How Should Christians Treat Repentant Pedophiles?

On September 13, 2009 a small church in Louisville ordained a registered sex offender as a minister of the Gospel. The man was a “changed man,” they demanded. I personally think this was a foolish decision, for a host of reasons. But questions abound on the internet from churches asking what to do with registered sex offenders who wind up on their steps and in their pews. It’s a fair question. I live in a small town with two (yes, two!) state prisons and believe me, we do get released prisoners to show up, desperate for any help they can get. If you have followed my blog at all, you’ll know that pedophiles are just like you and me on the outside–they are educated, religious, productive, sophisticated, warm, and trustworthy. But what lies beneath the skin is a genuine sexual attraction to children. Because we cannot see this attraction, we tend to listen to the kind, charismatic words and see the gentleness they exude. We view these people for what we see at face value–as the kind old man who is warm and nice to our kids at church. We don’t want to fathom that someone could ever think of a child in that way, let alone act out on it. But they do. Ask my friend Les Ferguson. He describes his son’s molester as a kind family friend. A kind man who did unimaginable things behind closed doors and then murdered Les’ wife and son.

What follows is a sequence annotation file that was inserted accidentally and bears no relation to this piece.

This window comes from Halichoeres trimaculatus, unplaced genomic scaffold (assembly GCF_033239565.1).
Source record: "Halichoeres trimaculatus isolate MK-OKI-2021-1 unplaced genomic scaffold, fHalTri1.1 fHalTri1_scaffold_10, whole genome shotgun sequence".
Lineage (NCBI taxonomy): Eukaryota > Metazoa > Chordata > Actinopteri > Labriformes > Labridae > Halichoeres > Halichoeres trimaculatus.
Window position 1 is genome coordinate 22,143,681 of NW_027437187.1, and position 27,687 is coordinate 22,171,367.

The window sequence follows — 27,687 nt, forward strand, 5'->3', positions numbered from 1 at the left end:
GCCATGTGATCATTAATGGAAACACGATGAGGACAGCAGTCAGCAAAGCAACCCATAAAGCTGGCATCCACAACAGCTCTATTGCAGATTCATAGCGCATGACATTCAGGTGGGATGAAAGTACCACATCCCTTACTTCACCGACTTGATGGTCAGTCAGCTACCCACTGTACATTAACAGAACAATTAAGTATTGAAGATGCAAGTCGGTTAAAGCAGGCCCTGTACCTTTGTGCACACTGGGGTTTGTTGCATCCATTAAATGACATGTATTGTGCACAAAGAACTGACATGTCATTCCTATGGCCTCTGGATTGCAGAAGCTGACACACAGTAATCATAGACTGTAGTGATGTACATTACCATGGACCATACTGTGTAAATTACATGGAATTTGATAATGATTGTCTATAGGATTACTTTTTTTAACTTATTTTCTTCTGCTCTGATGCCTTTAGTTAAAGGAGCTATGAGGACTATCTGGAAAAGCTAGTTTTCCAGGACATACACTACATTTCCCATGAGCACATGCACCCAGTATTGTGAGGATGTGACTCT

I’m currently reading Jaycee Dugard’s memoir A Stolen Life. If you have not read it, get it today and read it. I mean it. Get. The. Book. Enter into the bedroom of a victim before rushing to embrace the “repentant” pedophile. The psychological abuse always accompanies the sexual abuse. God bless Jaycee. She holds nothing back. What I read last night made it difficult for me to fall asleep. Unimaginable. I am still haunted by the things this “nice man,” as she describes him in the book,” named Philip Garrido did to her–for 18 hellish years. I’m haunted by the things my dad, whom I always trusted and respected, did to young children. I still can’t wrap my mind around it all.